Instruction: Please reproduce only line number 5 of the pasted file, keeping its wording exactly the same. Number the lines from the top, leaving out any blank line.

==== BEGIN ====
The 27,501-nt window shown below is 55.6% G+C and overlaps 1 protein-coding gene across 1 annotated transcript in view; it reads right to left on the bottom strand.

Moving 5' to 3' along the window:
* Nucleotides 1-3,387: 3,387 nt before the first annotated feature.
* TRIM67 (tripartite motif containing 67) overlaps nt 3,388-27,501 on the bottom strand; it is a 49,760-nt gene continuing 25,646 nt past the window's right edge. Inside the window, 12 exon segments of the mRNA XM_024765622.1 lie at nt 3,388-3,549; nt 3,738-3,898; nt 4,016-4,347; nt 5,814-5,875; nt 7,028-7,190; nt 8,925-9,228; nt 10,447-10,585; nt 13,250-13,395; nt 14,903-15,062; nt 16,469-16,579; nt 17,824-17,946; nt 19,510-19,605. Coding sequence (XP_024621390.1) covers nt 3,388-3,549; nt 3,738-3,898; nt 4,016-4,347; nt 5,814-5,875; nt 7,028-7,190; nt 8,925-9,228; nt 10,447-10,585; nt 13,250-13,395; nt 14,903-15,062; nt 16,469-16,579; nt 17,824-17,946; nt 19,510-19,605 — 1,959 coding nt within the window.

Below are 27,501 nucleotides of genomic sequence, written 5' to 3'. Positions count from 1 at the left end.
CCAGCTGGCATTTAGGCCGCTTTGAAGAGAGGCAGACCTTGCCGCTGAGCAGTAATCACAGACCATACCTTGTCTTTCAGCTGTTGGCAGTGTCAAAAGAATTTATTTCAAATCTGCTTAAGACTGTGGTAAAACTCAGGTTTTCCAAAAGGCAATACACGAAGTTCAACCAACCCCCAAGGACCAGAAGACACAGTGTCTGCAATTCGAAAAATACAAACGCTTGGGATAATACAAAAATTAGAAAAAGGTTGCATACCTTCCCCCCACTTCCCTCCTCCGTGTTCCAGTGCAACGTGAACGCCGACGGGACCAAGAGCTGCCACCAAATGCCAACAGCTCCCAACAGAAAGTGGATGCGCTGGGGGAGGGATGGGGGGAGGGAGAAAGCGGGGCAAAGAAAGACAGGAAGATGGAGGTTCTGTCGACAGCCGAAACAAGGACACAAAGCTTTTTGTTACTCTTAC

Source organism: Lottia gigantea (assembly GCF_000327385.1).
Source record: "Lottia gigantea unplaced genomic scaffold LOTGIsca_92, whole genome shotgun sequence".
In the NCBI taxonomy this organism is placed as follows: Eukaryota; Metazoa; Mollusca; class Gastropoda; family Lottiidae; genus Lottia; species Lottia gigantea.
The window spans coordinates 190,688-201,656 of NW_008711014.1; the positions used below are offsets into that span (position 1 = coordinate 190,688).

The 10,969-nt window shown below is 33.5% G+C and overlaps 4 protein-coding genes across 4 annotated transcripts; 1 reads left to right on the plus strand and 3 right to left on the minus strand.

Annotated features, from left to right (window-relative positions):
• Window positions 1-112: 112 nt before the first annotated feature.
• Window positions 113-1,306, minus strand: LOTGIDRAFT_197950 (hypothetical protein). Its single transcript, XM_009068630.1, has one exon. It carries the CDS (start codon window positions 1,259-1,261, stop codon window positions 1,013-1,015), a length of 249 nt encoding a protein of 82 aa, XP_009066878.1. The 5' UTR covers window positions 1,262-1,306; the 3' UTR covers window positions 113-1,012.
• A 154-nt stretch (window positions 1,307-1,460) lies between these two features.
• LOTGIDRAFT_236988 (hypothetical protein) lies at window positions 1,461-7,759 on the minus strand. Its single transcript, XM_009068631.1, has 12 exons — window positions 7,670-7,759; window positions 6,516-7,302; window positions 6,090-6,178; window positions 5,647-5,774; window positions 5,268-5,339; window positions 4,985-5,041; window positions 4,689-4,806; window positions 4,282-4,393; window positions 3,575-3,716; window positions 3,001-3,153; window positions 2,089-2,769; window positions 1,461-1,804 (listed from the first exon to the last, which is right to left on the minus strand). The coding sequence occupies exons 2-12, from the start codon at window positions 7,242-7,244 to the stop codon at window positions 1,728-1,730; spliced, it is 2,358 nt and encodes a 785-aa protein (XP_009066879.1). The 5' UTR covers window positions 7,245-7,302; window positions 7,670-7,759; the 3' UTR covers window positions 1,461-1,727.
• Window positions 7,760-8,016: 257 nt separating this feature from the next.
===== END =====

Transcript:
Below are 27,501 nucleotides of genomic sequence, written 5' to 3'. Positions count from 1 at the left end.